Friday, June 5, 2009
Medical Reports: Muscular Dystrophy
Muscular dystrophy is one of the most common genetic disorders affecting children. The most devastating type slowly robs kids of their muscles, and they rarely live past age 20. But now, researchers say they've made a drug discovery that could give kids a fighting chance. 7's Christine Cruz has the details in today's Healthcast.
WSVN -- He's gradually getting weaker, but his star power is stronger than ever.
Drew Bonner is an inspiration to kids with Duchenne Muscular Dystrophy, a fatal genetic disorder where muscles waste away.
Jan Bonner: "I said, 'OK, what are the treatments, where do we go from here? We can deal with this,' and the doctor told us, 'There are no treatments, there are no cures.'"
He doesn't depend on a wheelchair yet but does lean on others to get around.
Drew Bonner: "It's a challenge I have to overcome. It's one more hurdle to jump over."
Researchers say they've cleared a huge hurdle in finding a treatment.
Dr. Eric Hoffman, Children's National Medical Center: "It's at our fingertips, getting these kids out of their wheelchairs."
Dr. Eric Hoffman is part of a world-wide team developing the technique called Exon-skipping. The injectable drug cocktail works like a band-aid, covering up the mutation that causes muscle weakness, allowing cells to make a healthier protein that improves muscle function.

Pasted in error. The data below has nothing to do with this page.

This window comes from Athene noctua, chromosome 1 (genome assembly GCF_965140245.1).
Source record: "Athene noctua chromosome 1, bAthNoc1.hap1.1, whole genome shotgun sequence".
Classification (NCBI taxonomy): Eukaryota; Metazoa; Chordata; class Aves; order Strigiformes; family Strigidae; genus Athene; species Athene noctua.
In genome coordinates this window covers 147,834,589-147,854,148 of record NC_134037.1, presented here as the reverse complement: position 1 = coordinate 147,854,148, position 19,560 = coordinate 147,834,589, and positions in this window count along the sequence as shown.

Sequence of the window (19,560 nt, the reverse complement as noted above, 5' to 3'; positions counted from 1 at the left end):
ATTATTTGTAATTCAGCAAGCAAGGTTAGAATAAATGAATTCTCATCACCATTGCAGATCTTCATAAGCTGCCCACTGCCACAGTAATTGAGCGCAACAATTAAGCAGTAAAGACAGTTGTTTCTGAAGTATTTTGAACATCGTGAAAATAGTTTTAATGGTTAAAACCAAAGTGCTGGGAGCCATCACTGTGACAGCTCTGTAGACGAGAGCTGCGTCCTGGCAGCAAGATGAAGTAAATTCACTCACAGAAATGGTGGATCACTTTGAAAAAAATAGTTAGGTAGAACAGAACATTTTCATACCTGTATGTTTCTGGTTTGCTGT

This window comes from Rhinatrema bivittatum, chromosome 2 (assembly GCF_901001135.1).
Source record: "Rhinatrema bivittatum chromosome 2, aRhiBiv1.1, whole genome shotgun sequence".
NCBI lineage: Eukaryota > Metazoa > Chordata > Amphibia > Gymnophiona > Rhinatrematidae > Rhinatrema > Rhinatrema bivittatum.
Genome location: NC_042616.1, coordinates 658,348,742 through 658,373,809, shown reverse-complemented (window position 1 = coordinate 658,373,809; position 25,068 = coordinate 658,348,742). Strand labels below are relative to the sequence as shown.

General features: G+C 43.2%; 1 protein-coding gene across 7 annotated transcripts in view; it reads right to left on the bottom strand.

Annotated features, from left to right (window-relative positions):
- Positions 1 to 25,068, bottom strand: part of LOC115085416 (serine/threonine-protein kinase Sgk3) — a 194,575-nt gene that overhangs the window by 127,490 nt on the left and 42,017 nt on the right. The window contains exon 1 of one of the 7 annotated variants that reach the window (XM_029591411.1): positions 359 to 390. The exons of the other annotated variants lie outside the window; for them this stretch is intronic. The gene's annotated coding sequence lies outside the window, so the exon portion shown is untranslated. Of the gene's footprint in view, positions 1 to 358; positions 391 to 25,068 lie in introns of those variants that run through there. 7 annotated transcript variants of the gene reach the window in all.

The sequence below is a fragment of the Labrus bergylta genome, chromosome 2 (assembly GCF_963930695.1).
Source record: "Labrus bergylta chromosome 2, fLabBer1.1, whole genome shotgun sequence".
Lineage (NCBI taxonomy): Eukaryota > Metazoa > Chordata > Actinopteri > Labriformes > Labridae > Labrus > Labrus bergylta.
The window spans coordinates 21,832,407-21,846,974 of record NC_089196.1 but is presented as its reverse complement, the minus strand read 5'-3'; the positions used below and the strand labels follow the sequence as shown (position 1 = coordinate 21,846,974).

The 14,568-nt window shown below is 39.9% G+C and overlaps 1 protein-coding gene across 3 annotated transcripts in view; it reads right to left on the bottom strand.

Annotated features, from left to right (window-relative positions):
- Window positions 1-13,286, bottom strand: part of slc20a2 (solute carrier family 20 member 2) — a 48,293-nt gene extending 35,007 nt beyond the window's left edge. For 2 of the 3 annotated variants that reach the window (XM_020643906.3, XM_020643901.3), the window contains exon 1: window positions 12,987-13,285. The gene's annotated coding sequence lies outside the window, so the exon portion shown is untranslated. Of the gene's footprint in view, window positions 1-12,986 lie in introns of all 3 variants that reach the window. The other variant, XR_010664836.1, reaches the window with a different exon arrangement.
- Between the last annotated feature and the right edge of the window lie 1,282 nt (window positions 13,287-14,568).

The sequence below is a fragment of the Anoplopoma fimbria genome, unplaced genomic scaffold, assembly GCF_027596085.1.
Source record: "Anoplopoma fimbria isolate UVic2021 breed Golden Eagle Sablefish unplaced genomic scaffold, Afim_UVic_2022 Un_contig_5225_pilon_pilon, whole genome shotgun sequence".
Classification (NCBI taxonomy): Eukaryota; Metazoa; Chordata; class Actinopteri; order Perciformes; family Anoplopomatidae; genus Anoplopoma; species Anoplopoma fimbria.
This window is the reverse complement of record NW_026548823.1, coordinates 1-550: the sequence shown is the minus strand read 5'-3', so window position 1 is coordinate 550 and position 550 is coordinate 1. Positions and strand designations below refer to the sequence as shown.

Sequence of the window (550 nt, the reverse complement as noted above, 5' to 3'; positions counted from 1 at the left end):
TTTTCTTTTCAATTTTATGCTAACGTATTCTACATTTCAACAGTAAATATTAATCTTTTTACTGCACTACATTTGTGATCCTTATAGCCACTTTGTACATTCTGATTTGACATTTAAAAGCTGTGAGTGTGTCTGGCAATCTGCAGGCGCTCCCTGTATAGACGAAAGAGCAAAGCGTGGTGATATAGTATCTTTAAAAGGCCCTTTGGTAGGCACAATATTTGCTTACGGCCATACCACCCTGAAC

Dr. Eric Hoffman: "It's almost as if you were reading a recipe and instead of putting salt, your mutation said put in lots of hot pepper instead. Well, your cake wouldn't be so great. This band-aid lets it skip over that wrong pepper instruction."
When tested in dogs with muscular dystrophy, the animals went from struggling to walk to running, which is a good sign since the canine version of the disease affects the same gene as the human version.
Jan Bonner: "Time is not on our side."
So far, the drug cocktail is only being tested on people in Europe. Drew says for him, he'll keep living his life while hoping for a cure.
Drew Bonner: "How's life any fun if you're just gonna be a downer? Why not just live it and be happy."
Researchers say this strategy could help up to 90 percent of people affected by Duchenne Muscular Dystrophy. There's no indication when testing will start here in the U.S.
FOR MORE INFORMATION, PLEASE CONTACT:
Children's National Medical Center